The PC is, at its heart, a gestalt of components that come together to serve a purpose. Lose the ability to choose what goes into a PC, then a PC becomes nothing more than a black box, like a DVD player or a games console. And that's not a PC.
Adrian Kingsley-Hughes sifts through the marketing hyperbole and casts his critical eye over the latest technological innovations to find out which products make the grade and which don't.
Adrian Kingsley-Hughes is an internationally published technology author who has devoted over a decade to helping users get the most from technology.
The Kindle Fire represents a real threat to the Android tablet landscape not because of the Amazon logo, but because of its highly disruptive pricing.
AMD debuts new silicon, including the world's first 28-nanometer, quad-core x86 SoC APU aimed at small touch-enabled notebooks, tablets and hybrids.
There's no doubt that the Xbox One is a games console, but it's a games console with a twist -- it's also an entertainment system.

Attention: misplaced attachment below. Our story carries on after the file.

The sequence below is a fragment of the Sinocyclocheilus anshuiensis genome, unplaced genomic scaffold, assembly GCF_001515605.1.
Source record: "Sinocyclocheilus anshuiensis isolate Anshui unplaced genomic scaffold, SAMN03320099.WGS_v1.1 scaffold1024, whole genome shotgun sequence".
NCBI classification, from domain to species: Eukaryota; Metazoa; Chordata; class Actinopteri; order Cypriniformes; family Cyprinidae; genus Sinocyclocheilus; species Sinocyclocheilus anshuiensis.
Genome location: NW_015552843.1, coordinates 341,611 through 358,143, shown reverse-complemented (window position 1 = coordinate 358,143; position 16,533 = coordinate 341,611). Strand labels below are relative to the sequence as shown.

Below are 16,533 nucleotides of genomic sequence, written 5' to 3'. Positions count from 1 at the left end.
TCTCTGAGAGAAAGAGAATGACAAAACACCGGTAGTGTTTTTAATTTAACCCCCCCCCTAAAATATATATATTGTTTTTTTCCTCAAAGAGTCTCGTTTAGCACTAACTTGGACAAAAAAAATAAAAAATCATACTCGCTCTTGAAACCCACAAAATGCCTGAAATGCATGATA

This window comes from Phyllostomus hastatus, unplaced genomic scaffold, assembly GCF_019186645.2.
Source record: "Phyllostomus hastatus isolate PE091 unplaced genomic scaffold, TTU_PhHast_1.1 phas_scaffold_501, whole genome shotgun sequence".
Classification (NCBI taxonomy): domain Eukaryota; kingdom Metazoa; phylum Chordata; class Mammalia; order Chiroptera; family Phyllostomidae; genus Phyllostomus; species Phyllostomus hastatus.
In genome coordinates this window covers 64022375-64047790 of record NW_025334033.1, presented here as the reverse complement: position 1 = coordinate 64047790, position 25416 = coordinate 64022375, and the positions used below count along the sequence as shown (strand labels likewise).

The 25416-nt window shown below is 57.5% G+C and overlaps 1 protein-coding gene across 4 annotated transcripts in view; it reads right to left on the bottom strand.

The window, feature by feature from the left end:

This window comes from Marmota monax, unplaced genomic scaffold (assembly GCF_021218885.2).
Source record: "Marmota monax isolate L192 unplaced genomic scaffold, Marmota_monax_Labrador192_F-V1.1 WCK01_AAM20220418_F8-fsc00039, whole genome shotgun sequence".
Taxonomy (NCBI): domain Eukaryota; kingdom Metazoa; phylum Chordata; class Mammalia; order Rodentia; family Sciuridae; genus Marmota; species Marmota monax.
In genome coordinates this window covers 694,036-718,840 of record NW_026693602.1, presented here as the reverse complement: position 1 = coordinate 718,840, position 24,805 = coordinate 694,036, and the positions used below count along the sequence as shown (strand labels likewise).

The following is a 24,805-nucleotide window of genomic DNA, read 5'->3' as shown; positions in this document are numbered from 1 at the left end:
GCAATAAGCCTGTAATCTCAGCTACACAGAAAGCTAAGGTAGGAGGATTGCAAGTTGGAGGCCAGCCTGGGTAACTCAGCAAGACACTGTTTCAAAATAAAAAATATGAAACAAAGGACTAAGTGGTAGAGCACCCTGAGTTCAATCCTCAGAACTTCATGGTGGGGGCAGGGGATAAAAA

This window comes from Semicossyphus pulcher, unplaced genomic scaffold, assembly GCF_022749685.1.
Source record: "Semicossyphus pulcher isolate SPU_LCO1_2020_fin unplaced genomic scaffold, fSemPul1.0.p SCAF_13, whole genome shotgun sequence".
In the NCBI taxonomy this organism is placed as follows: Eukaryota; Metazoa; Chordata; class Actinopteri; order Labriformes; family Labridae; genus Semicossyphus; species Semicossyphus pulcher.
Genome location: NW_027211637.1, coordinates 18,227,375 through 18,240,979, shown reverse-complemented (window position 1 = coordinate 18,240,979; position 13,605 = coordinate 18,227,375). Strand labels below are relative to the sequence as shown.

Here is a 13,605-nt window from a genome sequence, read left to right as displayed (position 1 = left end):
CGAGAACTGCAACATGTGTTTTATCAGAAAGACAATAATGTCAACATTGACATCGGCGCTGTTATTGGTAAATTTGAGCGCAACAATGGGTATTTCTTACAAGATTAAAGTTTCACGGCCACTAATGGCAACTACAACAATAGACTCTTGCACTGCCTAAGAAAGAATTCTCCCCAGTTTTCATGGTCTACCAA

While Intel is enthusiastic about touch-enabled devices, even if it hits 25 percent market penetration by 2016, it will still be niche rather than a must-have feature, which doesn't bode well for Microsoft and its touch ambitions for Windows.
The answer is that Yahoo! doesn't expect many Flickr users to use anywhere near the 1TB they are offering.
Could $200 ultrathin, touch-screen PC be the shot in the arm that the PC industry needs to climb out of the tailspin it has found itself in?
It's easy to touch-enable your existing PC without breaking the bank. Here are a few recommendation,along with some pros and cons for you to note.
Now that tablets and smartphones are all the rage, people are making their PCs last longer by improving them with strategic upgrades. But choosing the right upgrades can mean the difference between a faster, better system, and throwing your money away.
Buyers are unlikely to care about the odd half inch of screen size here or there. These days, only one thing matters: Price.